My vet (and Talishan's) dose on the low side. BUT, for one of my pigs she has recently dosed .2 twice a day. I raised an eyebrow, because she usually doesn't dose that high! She assured me that she tends to go low, but in this case it would be completely warranted for the higher and more frequent dose. I use the one with the purple ribbon, or band on the box (not yellow). I don't have it in front of me to know the strength. The pig in question weighs in the 800 g range.

Talishan
You can quote me

Post   » Thu Oct 22, 2015 1:49 pm


I am pretty sure purple (box is a pale purple?) is the 1.5 mg/mL. 0.5 appears to be a darker purple box with a yellow band.

I think Dr. A. has pretty much given up with me. She knows I'm gonna give them what I'm gonna give them, so she just prescribes it. ;-)

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Sef
Supporter in 2019

Post   » Sun Oct 25, 2015 12:21 pm


It's interesting, but I think I agree with the one abstract which stated, "A dose of 1 mg/kg may be necessary to achieve clinically effective circulating concentrations of meloxicam in rabbits, although further studies are needed." It may very well be true that higher doses are safe and are indicated in certain situations, but I'd feel better if there were more data on this -- particularly where guinea pigs are concerned. As already said, metabolism in rabbits and guinea pigs are certainly very similar but not identical.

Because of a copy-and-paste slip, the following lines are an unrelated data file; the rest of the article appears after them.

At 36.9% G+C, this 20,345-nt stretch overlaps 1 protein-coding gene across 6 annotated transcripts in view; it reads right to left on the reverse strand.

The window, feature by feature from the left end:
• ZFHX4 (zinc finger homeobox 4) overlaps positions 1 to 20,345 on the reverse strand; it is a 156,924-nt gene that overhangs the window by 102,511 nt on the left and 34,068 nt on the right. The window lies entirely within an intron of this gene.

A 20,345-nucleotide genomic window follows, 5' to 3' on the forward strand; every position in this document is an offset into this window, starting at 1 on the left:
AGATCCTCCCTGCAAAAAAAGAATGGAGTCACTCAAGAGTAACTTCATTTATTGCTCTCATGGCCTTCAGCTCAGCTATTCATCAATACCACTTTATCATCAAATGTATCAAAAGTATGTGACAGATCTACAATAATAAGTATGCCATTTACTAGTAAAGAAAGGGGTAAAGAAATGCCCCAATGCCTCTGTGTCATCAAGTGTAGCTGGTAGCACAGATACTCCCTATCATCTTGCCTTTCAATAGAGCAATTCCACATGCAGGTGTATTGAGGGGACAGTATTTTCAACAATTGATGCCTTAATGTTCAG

Something I think owners also need to be aware of, is that NSAIDs are contraindicated in patients with either liver or kidney dysfunction, and in patients where dehydration is an issue. Both of those situations are not uncommon in guinea pigs with bladder stones and other illness, and I think extra care in dosing Metacam is especially warranted there.

It will be interesting, though, to see what some of the new formularies recommend as more data is available. I think I read the latest edition of the Carpenter is due out sometime in early 2016-?